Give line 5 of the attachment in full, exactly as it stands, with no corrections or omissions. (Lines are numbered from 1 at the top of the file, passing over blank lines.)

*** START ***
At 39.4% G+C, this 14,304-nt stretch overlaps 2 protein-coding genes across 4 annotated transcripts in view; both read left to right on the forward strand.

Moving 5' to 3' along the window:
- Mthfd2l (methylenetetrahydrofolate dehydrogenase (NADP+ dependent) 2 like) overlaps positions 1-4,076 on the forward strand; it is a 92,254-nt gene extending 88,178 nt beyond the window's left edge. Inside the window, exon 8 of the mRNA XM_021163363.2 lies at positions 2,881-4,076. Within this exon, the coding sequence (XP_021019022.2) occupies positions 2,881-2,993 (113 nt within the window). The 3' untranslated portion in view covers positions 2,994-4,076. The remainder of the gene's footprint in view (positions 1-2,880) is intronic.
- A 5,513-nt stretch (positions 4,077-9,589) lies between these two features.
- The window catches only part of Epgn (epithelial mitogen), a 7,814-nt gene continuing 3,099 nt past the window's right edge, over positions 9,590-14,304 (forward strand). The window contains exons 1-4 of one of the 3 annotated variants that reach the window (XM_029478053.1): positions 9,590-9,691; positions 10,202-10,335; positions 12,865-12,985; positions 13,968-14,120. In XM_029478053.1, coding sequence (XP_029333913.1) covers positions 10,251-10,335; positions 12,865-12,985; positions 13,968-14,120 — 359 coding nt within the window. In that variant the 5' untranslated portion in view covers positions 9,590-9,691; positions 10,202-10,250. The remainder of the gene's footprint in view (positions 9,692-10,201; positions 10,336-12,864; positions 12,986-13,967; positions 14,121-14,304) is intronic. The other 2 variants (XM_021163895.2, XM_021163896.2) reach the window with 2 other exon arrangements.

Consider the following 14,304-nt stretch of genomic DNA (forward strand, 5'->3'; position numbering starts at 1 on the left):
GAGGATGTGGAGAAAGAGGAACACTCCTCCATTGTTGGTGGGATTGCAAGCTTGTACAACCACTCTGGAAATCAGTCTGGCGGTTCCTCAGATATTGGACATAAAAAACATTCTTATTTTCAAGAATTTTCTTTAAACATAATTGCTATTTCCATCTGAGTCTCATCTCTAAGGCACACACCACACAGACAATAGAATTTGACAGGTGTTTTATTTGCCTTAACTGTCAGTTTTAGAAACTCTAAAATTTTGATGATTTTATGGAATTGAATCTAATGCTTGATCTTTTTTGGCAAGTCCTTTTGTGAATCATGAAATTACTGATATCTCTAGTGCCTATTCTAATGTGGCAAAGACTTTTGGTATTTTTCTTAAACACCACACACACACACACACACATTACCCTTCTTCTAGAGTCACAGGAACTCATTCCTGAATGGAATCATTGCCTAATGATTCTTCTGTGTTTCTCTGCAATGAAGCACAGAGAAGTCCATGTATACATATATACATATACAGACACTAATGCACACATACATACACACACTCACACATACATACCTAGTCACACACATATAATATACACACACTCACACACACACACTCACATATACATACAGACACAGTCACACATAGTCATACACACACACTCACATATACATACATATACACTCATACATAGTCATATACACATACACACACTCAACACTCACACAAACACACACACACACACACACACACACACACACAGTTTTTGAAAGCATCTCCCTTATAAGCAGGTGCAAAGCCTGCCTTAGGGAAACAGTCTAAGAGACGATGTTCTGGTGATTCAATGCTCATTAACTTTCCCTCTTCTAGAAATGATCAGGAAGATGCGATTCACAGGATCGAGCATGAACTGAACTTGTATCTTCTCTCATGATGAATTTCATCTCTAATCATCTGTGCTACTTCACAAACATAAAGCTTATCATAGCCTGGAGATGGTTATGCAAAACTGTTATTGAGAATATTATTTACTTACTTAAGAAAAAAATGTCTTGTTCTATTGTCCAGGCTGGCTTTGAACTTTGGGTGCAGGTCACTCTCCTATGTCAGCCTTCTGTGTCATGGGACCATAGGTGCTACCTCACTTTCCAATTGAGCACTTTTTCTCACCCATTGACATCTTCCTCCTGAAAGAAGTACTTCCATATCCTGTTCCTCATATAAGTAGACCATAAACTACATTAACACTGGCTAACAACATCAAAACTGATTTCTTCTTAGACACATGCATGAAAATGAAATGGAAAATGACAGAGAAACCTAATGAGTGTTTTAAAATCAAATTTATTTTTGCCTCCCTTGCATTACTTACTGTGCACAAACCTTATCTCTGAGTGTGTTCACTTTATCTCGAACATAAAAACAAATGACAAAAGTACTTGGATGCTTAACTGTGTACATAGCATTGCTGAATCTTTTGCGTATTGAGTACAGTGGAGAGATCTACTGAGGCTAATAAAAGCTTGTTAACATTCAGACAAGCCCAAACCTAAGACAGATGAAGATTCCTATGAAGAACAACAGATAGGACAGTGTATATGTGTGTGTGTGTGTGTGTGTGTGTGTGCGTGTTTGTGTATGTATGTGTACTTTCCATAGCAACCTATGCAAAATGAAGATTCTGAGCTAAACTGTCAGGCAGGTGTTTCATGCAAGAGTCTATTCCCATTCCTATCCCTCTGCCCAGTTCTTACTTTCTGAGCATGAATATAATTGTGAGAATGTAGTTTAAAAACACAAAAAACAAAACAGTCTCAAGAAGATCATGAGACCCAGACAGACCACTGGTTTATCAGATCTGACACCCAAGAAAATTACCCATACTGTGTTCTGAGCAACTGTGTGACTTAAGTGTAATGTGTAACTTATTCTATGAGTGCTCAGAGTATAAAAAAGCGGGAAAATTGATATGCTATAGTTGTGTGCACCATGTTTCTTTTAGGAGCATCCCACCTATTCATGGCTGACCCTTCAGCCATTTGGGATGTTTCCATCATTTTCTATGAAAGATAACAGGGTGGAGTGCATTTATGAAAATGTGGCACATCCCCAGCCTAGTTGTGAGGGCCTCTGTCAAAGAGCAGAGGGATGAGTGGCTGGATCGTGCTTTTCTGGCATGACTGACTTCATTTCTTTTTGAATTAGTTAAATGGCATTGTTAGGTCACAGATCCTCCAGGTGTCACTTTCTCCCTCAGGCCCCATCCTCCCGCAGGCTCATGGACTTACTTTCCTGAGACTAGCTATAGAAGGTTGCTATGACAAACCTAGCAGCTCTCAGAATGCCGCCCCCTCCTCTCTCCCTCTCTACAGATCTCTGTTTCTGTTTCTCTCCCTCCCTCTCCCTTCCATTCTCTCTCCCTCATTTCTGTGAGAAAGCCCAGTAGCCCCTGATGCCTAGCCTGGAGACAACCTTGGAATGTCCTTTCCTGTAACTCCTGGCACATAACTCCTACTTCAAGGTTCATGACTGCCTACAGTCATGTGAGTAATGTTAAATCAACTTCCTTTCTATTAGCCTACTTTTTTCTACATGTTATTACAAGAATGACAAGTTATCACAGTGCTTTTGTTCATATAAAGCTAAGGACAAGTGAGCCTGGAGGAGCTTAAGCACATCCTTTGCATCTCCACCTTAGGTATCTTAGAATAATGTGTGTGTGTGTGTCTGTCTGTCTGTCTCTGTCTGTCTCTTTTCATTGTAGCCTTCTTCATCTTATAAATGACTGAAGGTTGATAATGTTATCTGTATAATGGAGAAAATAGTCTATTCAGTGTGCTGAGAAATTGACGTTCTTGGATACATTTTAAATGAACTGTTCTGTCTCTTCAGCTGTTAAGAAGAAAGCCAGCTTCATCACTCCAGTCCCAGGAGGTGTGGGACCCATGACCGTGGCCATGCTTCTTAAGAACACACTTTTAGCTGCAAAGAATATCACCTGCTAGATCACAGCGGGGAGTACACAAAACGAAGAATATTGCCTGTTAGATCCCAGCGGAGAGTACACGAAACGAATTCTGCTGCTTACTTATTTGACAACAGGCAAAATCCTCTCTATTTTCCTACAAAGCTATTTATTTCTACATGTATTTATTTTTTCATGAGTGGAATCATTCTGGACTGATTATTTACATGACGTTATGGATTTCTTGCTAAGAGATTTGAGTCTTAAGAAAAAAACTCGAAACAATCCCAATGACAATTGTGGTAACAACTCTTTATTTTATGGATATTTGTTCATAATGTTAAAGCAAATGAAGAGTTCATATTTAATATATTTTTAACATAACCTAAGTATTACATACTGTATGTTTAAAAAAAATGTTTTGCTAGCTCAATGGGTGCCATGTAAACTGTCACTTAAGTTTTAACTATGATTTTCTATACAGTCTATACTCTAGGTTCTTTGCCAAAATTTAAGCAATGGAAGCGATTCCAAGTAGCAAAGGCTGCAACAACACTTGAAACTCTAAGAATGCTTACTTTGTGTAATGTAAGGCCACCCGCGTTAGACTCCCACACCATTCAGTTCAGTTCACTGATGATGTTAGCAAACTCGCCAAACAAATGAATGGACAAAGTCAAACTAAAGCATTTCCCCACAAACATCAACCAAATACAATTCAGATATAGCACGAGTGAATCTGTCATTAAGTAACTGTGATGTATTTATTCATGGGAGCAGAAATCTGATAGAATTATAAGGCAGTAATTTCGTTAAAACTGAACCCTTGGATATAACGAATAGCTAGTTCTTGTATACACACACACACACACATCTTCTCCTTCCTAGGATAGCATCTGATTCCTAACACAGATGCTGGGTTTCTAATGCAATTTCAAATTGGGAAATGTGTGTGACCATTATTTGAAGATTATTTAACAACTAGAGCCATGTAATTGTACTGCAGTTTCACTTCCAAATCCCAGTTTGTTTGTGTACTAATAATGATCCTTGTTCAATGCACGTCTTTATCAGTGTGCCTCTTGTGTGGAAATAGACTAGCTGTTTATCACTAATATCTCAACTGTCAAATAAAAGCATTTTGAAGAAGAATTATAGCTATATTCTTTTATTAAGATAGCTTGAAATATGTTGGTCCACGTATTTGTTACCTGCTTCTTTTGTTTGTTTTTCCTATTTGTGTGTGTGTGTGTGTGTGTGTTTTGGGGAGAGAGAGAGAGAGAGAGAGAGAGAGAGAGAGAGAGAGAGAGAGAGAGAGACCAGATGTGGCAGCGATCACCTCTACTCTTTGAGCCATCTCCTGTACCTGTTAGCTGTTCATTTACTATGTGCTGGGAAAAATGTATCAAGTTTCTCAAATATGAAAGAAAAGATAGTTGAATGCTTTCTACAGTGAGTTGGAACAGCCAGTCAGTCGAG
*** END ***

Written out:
- The window catches only part of Epgn (epithelial mitogen), a 7,814-nt gene continuing 3,099 nt past the window's right edge, over positions 9,590-14,304 (forward strand). The window contains exons 1-4 of one of the 3 annotated variants that reach the window (XM_029478053.1): positions 9,590-9,691; positions 10,202-10,335; positions 12,865-12,985; positions 13,968-14,120. In XM_029478053.1, coding sequence (XP_029333913.1) covers positions 10,251-10,335; positions 12,865-12,985; positions 13,968-14,120 — 359 coding nt within the window. In that variant the 5' untranslated portion in view covers positions 9,590-9,691; positions 10,202-10,250. The remainder of the gene's footprint in view (positions 9,692-10,201; positions 10,336-12,864; positions 12,986-13,967; positions 14,121-14,304) is intronic. The other 2 variants (XM_021163895.2, XM_021163896.2) reach the window with 2 other exon arrangements.